Yes. More common to see tooth loosening associated with periodontal disease or in combination with it.
Yes. Clenching and/or grinding can put stress on the support system of your teeth and cause tooth loosening. In addtion, if you have gum disease, tooth grinding and/or clenching can accelerate the breakdown due to the gum disease which can also result in loosening teeth.
Yes. If the occlusion or bite is not balanced, the dentition is more susceptible to periodontal damage from trauma that can eventually cause bone loss due to periodontal disease. Please see your dentist to have a mouth protection fabricated, e.g. A splint or mouth guard.
Stress. Night grinding or bruxism is common with adults. A common cause is stress. It needs to be dealt with and the easiest and predictable is with a custom made bite or night guard. Do not think the ones available in the drugstore will do the job, it needs to be made from a model of your jaw and then the bite adjusted. A soft bite guard will actually increase the grinding or clenching.
Life. Everyone, even babies, grind their teeth. It's when your grinding is severe enough to cause damage and pain that you need treatment. Profesionally made nightguards/splints are a great way to reduce your grinding (bruxsm) and protect your teeth. Increased stress levels only make matters worse.
Perio does not answer my #'s: can teeth grinding of a moderate kind lead to bone loss? Why do I have bone loss when sulcus can be perio maintained?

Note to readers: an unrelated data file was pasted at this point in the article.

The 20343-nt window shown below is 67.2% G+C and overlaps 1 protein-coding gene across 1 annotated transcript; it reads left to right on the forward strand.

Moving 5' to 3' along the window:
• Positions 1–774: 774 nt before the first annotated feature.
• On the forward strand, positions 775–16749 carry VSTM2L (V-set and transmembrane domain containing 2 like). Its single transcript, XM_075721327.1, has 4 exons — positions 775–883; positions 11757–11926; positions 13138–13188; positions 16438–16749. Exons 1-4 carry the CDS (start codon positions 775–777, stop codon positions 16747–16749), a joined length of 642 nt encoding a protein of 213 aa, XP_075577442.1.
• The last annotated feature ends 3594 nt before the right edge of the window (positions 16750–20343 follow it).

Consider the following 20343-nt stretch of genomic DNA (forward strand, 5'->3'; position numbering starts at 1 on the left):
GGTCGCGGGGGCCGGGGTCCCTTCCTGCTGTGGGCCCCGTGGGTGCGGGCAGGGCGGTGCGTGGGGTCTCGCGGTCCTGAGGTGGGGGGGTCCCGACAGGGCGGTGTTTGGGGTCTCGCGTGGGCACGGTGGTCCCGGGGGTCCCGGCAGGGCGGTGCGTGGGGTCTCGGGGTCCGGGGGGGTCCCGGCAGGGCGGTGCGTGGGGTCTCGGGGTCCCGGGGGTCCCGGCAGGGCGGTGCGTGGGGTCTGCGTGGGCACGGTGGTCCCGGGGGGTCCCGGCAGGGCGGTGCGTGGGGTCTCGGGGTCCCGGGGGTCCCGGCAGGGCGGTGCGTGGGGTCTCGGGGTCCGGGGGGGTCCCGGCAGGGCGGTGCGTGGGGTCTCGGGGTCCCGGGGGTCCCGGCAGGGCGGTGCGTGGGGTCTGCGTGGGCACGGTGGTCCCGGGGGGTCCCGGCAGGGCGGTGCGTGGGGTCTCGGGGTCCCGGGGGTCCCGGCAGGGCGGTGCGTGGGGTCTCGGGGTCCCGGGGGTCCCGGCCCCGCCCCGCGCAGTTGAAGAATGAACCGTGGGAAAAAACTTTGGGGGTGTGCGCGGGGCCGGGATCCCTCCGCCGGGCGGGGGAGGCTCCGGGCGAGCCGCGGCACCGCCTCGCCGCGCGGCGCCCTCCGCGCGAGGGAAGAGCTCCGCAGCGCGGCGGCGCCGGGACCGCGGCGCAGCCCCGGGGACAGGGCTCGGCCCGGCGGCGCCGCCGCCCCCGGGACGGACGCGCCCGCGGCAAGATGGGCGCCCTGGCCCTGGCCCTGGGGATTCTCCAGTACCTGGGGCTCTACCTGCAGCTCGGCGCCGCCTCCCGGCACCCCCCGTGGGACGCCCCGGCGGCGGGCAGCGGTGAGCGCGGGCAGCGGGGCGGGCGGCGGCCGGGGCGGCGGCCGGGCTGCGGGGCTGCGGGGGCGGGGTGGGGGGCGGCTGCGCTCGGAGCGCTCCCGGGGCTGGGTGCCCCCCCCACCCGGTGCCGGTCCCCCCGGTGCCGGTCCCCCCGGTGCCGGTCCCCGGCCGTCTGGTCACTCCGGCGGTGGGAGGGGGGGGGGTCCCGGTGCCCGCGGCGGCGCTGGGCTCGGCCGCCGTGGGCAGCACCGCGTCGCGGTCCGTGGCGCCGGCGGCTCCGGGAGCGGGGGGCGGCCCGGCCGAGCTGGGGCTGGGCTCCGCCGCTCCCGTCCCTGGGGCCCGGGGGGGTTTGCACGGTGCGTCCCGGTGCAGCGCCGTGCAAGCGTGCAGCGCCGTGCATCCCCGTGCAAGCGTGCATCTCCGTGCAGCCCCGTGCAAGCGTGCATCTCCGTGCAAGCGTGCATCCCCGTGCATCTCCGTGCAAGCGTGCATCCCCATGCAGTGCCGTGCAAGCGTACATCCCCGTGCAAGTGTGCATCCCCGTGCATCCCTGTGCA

Difficult to Say. 1st, once bone is lost around the teeth it is difficult to impossible for it to come back. Our treatment goals at present normally focus on keeping what you have. Severe grinding could, I suppose lead to bone some degree of bone loss but gringin generally wears the teeth & the joints, not the supporting bone for the teeth. Maintaining the sulcus will not grow bone back - just prevent further loss.
Sometimes. Typically grinding itself does note lead to bone loss, grinding along with periodontal disease will speed the process of bone loss and possible loosen teeth prematurely. It is best to wear an occlusal guard at night, be conscious of grinding during the day, reduce stress or other mediating factors, and possible use medications if symptoms are severe enough. See your dentist, or TMJ specialist.
Teeth grinding. The way your teeth hit together is very important, and if it's off a bit, and particularly if you are a grinder at night, the trauma can cause bone loss in an otherwise healthy mouth. Get a nightguard appliance from your dds and wear it.
Grinding teeth pain. The best way to eliminate pain from teeth grinding (bruxism) is to stop. This, however, is not easy because most bruxism occurs at night during sleep. In most cases, a custom made night guard supplied by your dentist will prevent the tooth pain. It's possible your pain is from a decayed, infected, or fractured tooth. See your dentist for an exam and suggestions to treat and prevent bruxism.
Diagnosis needed. You need to determine the cause of your grinding problem that leads to pain. Your dentist can make you a mouth guard to protect your tissues and reduce the level of pain while the cause of your grinding (malocclusion, skeletal imbalance, muscular imbalance, stress, parafunctional habits, reaction to medication, etc) is determined. No, you can't fix this with an otc.